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This is the Part III in a four part series on how to:
In Part II, we finished upgrading the Dsource database, but now we need to get it configured on the Delphix side.
Log into the Delphix console as the Delphix_Admin user and go to the Manage –> Environments.
Click on the Refresh button and let the system recognize the new Oracle Home for DB12c:
Once complete, you should see the 12.1 installation we performed on the Linux Source now listed in the Environments list.
Click on Manage –> Datasets and find the Dsource 11g database and click on it.
Click on the Configuration tab and click on the Upgrade icon, (a small up arrow in the upper right.)
Update to the new Oracle Home that will now be listed in the dropdown and scroll down to save.
Now click on the camera icon to take a snap sync to ensure everything is functioning properly. This should only take a minute to complete.
The DSource is now updated in the Delphix Admin console and we can turn our attentions to the Linux target and our VDBs that source from this host. In Part IV we’ll dig into the other half of the source/target configuration and how I upgraded Delphix environments with a few surprises!
So you thought you were finished configuring your AWS target, eh? I already posted a previous time on how to address a fault with the RMEM, but now we’re onto the WMEM. Wait, WM-what?
No, I fear a DBAs work is never over and when it comes to the cloud, our skill set has just expanded from what it was when we worked on-premise!
Our trusty Delphix Admin Console keeps track of settings on all our sources and targets, informing us when the settings aren’t set to what is recommended, so that we’ll be aware of any less than optimal parameters that could effect performance.
As we address latency in cloud environments, network settings become more important.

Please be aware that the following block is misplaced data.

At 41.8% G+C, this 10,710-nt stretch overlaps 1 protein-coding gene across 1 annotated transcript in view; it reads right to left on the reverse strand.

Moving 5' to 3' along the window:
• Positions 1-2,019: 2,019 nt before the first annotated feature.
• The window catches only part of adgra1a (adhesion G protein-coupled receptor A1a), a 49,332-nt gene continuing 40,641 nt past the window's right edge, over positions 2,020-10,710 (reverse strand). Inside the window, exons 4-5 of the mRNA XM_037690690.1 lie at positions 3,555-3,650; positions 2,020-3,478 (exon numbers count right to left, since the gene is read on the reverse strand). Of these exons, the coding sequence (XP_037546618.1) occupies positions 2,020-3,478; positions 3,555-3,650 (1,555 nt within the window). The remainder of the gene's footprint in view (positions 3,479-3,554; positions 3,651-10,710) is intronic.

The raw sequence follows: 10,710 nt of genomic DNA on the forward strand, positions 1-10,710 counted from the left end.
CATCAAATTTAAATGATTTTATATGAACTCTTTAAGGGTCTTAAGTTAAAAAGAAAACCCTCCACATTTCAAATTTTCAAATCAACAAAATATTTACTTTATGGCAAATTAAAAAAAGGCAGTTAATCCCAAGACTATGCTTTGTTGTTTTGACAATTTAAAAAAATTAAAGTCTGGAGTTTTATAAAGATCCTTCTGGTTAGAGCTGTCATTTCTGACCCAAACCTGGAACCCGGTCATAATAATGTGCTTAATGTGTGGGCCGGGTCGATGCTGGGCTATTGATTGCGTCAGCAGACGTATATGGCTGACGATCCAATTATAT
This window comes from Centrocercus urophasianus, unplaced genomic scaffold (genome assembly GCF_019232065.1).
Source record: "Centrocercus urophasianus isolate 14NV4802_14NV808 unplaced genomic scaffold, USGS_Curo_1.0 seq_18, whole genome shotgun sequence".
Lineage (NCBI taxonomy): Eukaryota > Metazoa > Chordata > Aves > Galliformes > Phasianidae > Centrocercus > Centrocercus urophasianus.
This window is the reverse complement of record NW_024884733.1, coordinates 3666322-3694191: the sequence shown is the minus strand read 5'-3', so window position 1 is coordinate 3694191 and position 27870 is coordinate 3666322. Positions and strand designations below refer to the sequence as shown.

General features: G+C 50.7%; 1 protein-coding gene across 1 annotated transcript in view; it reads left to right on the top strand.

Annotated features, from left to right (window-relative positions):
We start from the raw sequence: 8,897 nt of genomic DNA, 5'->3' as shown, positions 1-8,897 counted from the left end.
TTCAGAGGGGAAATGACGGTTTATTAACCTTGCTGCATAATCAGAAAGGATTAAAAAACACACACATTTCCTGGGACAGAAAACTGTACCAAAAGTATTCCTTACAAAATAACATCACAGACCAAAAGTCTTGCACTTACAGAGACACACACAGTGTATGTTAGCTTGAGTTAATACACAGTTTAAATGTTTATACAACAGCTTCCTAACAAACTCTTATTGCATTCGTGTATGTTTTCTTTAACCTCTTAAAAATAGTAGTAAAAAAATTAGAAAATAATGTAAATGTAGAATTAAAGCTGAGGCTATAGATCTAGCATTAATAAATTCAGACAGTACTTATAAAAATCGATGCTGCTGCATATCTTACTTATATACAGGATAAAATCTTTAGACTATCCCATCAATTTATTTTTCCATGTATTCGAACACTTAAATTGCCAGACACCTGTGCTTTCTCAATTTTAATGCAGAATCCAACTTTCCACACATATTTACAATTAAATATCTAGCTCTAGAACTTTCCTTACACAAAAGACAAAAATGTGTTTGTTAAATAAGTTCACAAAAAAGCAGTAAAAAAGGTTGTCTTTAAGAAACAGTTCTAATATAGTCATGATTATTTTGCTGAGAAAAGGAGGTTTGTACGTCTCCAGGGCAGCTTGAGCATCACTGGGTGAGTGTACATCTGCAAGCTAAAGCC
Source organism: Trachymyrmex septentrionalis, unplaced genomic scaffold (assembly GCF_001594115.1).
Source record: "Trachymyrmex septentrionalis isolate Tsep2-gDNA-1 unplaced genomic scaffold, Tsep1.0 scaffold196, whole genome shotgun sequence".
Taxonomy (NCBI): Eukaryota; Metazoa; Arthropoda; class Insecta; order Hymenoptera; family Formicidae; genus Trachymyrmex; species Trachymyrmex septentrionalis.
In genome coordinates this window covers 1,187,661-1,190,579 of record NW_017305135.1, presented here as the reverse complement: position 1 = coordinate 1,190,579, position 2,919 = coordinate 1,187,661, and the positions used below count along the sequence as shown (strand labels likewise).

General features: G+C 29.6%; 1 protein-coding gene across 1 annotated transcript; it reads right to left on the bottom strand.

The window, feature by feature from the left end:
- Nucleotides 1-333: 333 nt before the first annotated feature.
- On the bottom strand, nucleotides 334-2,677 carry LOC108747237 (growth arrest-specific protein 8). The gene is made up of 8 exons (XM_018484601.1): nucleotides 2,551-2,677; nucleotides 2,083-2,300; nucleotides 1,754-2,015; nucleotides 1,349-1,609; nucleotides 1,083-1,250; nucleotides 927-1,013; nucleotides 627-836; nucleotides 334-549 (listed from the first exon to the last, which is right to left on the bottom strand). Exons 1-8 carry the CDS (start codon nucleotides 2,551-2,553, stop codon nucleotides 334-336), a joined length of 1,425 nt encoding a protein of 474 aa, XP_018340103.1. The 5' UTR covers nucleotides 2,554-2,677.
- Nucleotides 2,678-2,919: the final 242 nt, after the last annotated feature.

Where RMEM is quite easy to remember as receive settings, we get to thank
As root, we’ll add another line to the sysctl.conf file to reflect values other than defaults:
$ echo 'net.ipv4.tcp_wmem= 102404194304 12582912' >> /etc/sysctl.conf
Reload the values into the system:
$ sysctl -p /etc/sysctl.conf
Verify the settings are now active:
$ sysctl -a | grep net.ipv4.tcp_wmem net.ipv4.tcp_wmem = 10240 4194304 12582912
That’s all there is to it. Now you can mark the fault as resolved in the Delphix Admin Console.
So you’ve deployed targets with Delphix on AWS and you receive the following error:
It’s only a warning, but it states that you’re default of 87380 is below the recommended second value for the ipv4.tcp.rmem property. Is this really an issue and do you need to resolve it? As usual, the answer is “it depends” and its all about on how important performance is to you.
To answer this question, we need to understand network performance. I’m no network admin, so I am far from an expert on this topic, but as I’ve worked more often in the cloud, it’s become evident to me that the network is the new bottleneck for many organizations. Amazon has even build a transport, (the Snowmobile) to bypass this challenge.
The network parameter settings in question have to do with network window sizes for the cloud host in question surrounding TCP window reacts and WAN links. We’re on AWS for this environment and the Delphix Admin Console was only the messenger to let us know that our setting currently provided for this target are less than optimal.
Each time the sender hits this limit, they must wait for a window update before they can continue and you can see how this could hinder optimal performance for the network.
To investigate this, we’re going to log into our Linux target and SU over as root, which is the only user who has the privileges to edit this important file.:
$ ssh delphix@<IP Address for Target>
$ su root
As root, let’s first confirm what the Delphix Admin Console has informed us of by running the following command:
$ sysctl -a | grep net.ipv4.tcp_rmem net.ipv4.tcp_rmem = 4096 87380 4194304
There are three values displayed in the results:
To translate what this second value corresponds to- this is the size of data in flight any sender can communicate via TCP to the cloud host before having to receive a window update.
So why are faster networks better? Literally, the faster the network, the closer the bits and the more data that can be transferred. If there’s a significant delay, due to a low setting on the default of how much data can be placed on the “wire”, then the receive window won’t be used optimally.
This will require us to update our parameter file and either edit or add the following lines:
net.ipv4.tcp_rmem = 4096 12582912 16777216
$ sysctl -p /etc/sysctl.conf
$ sysctl -a | grep net.ipv4.tcp_rmem net.ipv4.tcp_rmem = 4096 12582912 16777216
Ahhh, that looks much better… 🙂